Harrison W. Spears

Harrison W. Spears was Richard White's father's father's mother's brother

Harrison W. Spears was enrolled in the 29th Georgia Infantry Regiment, Company K, as a private on 4 October 1861 The 29th Georgia Infantry Regiment was reorganized on 7 May 1862 and Company K was redesignated as Company C.  There are a number of records of him performing "extra duty" as a teamster, and one original document (which appears below) shows that he operated as a teamster between Savannah, Georgia, and Wilmington, North Carolina, for six days in February 1863.  This document is a receipt for commutation of rations which bears his signature.  There are also a number of typed transcriptions of rolls which he signed to obtain $0.25 per day, probably for purchasing his own rations while he was serving as a teamster.

Harrison W. Spears died of measles and diarrhea at Thomasville, Georgia, on 10 February 1864.  His grave at the Old Thomasville Cemetery in Thomasville, Thomas County, Georgia, is near the northwest corner of the cemetery.

Though I do not know it for a fact, and it is not even exactly clear what his name was, it appears that his name was derived from that of President William Henry Harrison.  He may have changed it about a bit to obscure that connection.  Since Harrison's claim to fame was as an Indian fighter and having "killed Tecumseh"... this circumstance at first did not seem favorable to my working hypothesis that the Spears were of Native American descent.  However, if I have correctly parted the clouds of mist and legend (which is no sure thing at all), it appears that his great great grandfather may have been Hopoie Mico aka "Big Warrior", a Creek chief (who was part Piankashaw... Miami... in ancestry) who remained loyal to the U.S. government when Tecumseh came South in 1811 to rouse the Creeks to join his "Red Stick" uprising.  The Creeks were already restive because Hopoie Mico, as principal Creek chief, had undertaken to enforce provisions of the Treaty of New York (1790) which required that the Creeks leaders apprehend Creeks who commited crimes against whites, and turn them over to the government.  In the uprising the Red Sticks attacked Hopoie Mico's town (presumably Ocheopofau "the Hickory Ground," now an endangered archeological site in Elmore County, Alabama, where he had moved upon becoming principal chief a few days after the Treaty of Ft. Wilkinson in 1802).  Hopoie Mico remained on the side of the U.S. government throughout the Creek War and may have been among of the Creeks who fought with General Andrew Jackson against the "Red Stick" Creeks in his decisive victory against them at the Battle of Horseshoe Bend in 1814.  I have not yet discovered any names of those Creeks, but besides Hopoie Mico was more of a title than a name, and it may have changed even as far back as 1802.  Hopoie Mico died in Washington, DC, in 1824, but the "history" between Hopoie Mico and Tecumseh may well have been sufficient to motivate a great grandson to name one of his own sons after "the man who killed Tecumseh" who happened to run for and attain the office of President of the United States in 1840, which would have been about the time that son, Harrison W. (or W.H.) Spears, was born.  Or the name could be complete coincidence... and Harrison W. Spears might just be one of the countless Americans who have been named after a president.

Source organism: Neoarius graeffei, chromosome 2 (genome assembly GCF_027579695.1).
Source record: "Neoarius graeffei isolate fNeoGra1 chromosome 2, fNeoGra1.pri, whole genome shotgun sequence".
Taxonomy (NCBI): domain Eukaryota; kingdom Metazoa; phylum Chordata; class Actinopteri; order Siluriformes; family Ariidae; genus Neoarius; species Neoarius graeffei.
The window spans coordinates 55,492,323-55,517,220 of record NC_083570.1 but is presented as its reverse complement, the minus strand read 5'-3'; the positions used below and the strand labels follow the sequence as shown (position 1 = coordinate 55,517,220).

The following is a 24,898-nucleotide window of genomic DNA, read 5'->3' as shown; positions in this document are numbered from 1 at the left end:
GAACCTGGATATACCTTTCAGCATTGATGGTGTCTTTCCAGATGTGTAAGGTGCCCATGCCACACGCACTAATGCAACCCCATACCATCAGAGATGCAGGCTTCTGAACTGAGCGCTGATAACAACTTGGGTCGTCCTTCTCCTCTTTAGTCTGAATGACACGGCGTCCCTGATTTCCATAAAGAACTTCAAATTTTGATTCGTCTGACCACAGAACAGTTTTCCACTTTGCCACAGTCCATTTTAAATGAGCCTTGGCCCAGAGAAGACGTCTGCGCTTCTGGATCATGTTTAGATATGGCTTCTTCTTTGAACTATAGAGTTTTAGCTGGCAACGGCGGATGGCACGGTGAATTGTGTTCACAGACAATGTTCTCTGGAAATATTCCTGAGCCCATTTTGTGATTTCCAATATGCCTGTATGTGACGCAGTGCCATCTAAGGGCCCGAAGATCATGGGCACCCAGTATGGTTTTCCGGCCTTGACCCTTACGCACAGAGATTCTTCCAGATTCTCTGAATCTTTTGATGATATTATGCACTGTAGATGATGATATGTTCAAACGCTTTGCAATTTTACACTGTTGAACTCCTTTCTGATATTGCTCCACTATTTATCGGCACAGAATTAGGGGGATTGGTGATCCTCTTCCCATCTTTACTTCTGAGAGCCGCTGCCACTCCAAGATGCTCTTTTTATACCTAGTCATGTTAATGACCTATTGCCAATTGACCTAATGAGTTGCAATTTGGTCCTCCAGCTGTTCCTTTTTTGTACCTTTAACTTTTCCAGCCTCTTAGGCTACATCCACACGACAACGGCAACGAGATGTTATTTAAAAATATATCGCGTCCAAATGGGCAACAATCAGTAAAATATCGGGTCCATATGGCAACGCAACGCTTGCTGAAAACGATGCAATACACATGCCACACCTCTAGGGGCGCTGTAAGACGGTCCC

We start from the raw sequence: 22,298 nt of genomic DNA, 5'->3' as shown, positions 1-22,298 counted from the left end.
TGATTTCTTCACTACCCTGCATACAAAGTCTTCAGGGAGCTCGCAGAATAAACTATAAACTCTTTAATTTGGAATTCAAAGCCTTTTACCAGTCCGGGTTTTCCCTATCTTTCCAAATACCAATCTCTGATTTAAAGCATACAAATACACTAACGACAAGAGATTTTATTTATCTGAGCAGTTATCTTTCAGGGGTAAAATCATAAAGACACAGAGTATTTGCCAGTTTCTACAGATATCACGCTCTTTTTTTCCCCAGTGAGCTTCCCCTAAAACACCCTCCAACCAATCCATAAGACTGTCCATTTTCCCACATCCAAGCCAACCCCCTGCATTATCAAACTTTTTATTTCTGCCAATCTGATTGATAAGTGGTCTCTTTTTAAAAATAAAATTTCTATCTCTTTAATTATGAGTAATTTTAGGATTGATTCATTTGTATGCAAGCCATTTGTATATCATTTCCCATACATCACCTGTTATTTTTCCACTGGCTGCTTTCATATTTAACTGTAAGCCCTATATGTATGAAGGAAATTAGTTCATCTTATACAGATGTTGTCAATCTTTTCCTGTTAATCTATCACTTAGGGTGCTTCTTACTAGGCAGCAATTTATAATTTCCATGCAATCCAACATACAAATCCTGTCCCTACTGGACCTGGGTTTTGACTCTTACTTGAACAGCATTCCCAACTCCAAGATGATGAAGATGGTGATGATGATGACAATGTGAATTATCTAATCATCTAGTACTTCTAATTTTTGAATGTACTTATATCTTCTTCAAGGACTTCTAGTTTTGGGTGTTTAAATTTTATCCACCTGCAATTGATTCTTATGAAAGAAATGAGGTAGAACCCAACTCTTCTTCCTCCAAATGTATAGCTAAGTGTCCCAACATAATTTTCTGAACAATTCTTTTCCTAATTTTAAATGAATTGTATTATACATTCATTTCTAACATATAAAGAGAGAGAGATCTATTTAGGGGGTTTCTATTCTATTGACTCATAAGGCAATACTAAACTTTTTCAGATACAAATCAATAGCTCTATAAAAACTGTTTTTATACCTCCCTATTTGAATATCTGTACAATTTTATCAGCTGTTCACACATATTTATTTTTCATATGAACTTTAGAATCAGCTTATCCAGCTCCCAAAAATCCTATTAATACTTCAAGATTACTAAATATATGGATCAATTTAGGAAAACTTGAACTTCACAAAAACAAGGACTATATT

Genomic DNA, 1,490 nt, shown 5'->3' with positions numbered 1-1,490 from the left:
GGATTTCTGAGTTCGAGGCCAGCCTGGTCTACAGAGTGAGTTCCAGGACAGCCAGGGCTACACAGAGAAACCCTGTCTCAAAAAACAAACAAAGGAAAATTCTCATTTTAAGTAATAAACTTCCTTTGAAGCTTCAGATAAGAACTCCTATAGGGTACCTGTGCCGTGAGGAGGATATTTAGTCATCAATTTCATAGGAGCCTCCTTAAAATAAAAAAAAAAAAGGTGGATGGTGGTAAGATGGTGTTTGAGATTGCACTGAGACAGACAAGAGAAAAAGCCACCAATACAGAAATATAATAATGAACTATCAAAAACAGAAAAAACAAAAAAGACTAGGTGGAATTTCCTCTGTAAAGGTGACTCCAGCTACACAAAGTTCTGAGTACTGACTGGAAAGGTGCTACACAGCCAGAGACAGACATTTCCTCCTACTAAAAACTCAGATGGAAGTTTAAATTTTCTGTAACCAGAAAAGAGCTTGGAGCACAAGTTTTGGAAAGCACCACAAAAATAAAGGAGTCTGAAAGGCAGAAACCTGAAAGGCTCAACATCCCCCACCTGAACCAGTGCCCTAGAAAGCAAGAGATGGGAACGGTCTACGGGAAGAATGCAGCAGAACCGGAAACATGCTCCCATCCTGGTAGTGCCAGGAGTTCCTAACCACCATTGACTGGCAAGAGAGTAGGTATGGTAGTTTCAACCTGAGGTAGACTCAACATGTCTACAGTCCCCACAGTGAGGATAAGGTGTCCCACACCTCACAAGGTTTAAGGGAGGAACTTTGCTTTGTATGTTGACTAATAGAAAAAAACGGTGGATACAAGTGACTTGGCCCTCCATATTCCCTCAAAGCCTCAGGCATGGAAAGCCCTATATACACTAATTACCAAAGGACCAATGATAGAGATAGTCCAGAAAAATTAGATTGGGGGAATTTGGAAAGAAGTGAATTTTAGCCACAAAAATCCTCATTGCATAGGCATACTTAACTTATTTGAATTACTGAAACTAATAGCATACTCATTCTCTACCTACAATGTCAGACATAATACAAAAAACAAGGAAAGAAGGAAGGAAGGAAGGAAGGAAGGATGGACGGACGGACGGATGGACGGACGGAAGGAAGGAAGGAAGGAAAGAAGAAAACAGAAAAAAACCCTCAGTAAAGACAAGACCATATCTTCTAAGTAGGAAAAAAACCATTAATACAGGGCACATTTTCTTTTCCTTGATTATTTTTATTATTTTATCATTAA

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This page was created by Richard White on 19 December 2000.
Changes to this page were last made by Richard White on  28 January 2001.